Victims of a forced evacuation came to Md.

June 24, 2011|By ALLAN POWELL

We are all probably aware of a case of wretched and horribly painful eviction of a large number of people from their homes or homeland. The forced removal of the Cherokee Indians in the infamous “Trail of Tears” or the eviction of the Japanese-Americans to isolated prison camps comes to mind. A scarcely known case brought about 900 French peasants, craftsmen and fishermen from Nova Scotia (part of Acadia) to Maryland in the fall of 1755.

They were but a portion of an estimated 7,000 hard working and generally peaceful inhabitants wrenched from their farms in Acadia. They were distributed variously in nine colonies and Louisiana. Here, they became known as “Cajuns” — a play on words similar to that of “Injun” from Indian. Their dispersion is a story that tears at the heart to refresh the memory of man’s capacity to inflict pain on other human beings.

By the Treaty of Aix la Chapelle in 1748, the peninsula of Nova Scotia came under the rule of England. Acadians were given their freedom to remain Catholic, but were given one year to decide whether to leave or take an oath of loyalty to the King as was required of all British citizens. This they refused to do even though they were treated well under British rule.

The reason for this refusal was the fear of being forced to take up arms against other Frenchmen in Canada. Tensions mounted as Acadians were accused of stirring up trouble by aiding the Micmac Indians to plunder and scalp British inhabitants.

In 1775, the British government made the momentous decision to punish the troublemakers by shipping them southward to various colonies. At that time, there was a great deal of anti-French sentiment because French officers at Fort Duquesne (now Pittsburgh) were giving gifts to the Indians to raid the homes of settlers on the frontier and set fire to their homes and scalp the inhabitants. The Acadians were just as unwelcome in the colonies as they were at home.

A proclamation was posted in Acadian villages which ordered all males older than 10 to appear at the church in Grand Pré by three o’clock, on Friday, Sept. 5. In stunned silence, they listened as their British overlords read their awful fate. It read in part, “… your Lands & tenements, Cattle of all kinds and live Stocks of all sorts are Forfeited to the Crown with all other Effects Saving your Money and Household Goods and yourselves to be removed from this Province.”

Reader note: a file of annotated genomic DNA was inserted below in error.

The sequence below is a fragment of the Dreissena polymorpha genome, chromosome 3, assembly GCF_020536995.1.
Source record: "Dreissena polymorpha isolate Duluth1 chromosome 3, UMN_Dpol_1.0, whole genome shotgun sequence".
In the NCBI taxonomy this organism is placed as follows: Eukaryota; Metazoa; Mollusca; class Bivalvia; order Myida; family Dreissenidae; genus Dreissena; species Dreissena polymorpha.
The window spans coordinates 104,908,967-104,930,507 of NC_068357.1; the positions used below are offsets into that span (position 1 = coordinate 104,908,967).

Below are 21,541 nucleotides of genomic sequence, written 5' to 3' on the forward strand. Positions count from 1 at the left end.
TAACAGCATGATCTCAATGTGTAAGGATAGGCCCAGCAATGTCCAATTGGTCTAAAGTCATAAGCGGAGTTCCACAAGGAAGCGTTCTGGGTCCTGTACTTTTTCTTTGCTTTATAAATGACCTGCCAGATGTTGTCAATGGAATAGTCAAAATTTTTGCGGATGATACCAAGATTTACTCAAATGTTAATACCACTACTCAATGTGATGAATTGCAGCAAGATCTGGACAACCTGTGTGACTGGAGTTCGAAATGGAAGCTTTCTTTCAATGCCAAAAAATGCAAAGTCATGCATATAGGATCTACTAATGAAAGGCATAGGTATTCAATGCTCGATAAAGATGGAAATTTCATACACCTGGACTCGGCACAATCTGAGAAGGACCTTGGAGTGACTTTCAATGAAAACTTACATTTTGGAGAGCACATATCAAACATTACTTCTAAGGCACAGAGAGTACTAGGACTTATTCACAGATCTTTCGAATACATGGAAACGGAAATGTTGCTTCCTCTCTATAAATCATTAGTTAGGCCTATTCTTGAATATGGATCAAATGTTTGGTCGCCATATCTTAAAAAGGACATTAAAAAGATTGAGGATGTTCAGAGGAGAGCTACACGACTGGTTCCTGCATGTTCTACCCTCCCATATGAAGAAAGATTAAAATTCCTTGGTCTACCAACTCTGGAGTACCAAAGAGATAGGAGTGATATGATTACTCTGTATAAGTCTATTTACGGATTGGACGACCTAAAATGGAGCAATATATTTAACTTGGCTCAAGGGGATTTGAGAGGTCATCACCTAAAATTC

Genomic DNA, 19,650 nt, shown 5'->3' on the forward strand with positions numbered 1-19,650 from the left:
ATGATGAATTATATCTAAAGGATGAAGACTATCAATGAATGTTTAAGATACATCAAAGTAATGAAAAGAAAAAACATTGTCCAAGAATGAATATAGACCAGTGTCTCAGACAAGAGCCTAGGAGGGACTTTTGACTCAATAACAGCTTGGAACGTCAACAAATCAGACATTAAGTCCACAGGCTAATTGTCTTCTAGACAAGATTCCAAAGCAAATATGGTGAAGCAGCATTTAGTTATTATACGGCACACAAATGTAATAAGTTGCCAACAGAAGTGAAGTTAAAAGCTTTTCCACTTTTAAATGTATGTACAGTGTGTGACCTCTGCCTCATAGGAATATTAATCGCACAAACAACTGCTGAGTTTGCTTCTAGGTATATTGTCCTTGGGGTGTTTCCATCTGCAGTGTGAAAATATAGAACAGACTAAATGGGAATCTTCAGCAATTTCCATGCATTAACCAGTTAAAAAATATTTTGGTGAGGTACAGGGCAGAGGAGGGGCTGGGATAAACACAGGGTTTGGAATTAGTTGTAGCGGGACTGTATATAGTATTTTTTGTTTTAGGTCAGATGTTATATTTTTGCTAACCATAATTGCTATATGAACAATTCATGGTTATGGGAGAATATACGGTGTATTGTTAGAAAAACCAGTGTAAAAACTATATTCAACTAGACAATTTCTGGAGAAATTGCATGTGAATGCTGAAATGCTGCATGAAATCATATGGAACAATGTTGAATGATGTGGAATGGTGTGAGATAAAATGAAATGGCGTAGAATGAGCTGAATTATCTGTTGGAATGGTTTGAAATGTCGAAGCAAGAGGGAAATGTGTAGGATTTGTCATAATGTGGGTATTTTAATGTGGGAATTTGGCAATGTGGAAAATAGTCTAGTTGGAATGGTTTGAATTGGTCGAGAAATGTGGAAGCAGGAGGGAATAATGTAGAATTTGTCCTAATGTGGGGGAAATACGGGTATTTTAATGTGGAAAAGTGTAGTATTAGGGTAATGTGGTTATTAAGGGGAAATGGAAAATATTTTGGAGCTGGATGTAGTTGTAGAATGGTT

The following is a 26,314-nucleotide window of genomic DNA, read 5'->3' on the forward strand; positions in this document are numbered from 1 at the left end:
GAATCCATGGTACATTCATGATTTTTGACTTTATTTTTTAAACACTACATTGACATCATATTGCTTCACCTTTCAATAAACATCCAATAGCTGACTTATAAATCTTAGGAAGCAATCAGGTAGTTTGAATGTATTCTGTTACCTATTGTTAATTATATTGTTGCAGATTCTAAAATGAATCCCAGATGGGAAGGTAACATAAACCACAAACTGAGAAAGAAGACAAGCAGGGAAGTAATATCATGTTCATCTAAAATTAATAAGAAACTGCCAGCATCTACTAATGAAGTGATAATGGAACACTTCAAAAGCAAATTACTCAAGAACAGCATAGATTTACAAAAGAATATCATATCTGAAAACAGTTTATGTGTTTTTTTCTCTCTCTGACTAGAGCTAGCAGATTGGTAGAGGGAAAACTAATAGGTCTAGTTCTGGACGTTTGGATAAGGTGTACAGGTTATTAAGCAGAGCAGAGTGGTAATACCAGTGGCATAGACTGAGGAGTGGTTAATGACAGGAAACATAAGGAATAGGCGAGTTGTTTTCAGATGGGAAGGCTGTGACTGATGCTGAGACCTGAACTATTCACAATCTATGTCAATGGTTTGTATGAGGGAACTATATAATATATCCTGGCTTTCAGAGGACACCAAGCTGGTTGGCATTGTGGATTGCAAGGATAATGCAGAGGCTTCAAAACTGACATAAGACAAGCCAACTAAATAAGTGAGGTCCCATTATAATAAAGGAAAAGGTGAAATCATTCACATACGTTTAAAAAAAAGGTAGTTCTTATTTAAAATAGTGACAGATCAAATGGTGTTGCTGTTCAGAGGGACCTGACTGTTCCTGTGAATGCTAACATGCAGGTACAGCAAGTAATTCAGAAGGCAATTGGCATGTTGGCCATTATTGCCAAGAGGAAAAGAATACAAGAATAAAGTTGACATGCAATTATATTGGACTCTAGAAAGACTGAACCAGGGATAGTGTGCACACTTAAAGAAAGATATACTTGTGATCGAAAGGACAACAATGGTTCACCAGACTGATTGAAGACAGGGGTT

Joanie and I were mesmerized by a local re-enactor’s reading of the proclamation in that very church. Acadians were then stuffed into the cramped space on vessels and carried southward. Upon arrival in the colony of Maryland, the newcomers were deposited mostly along the eastern and western shores of the Chesapeake Bay — completely at the mercy of the inhabitants.

A law was passed that forbade Catholics to house the exiles and to move westward into Frederick County. At that time, Frederick County included all of the territory to the west within the colony. They also were forbidden to travel more than 10 miles from their place of abode without a pass from a magistrate. Failure to comply brought five days in “Goal.”

While there were reports of generosity, they were regarded as “papists,” “rebels” and “wretched Acadians.” Poverty was widespread and much door-to-door begging ensued. They were treated as little better than indentured servants.

The situation was undesirable for almost all concerned. Indeed, there were petitions to the Maryland Assembly to “… use your endeavors in the Assembly to have this pest removed from us after the example of the people of Virginia and Carolina ….” The feeling must have been mutual because the record shows that an incredible number of 600 exiles relocated — mostly in Louisiana, which was still occupied by the French.

A story of such pathos and human futility was bound to create heated debate about who was to blame. Was it Acadian stubbornness and duplicity or the British display of dominance? There was also the charge that the British had a burning desire for Acadian farmland.

The most scathing indictment was leveled at French officials by the great American historian, Francis Parkman. “They conjured up the tempest, and when it burst on the heads of the unhappy people, they gave no help.” The small number of exiles that remained in Maryland anglicized their names to lose their French identity. Many Marylanders are probably unaware of the tragic story of the French strangers in a strange land.

Allan Powell is a professor emeritus of philosophy at Hagerstown Community College.

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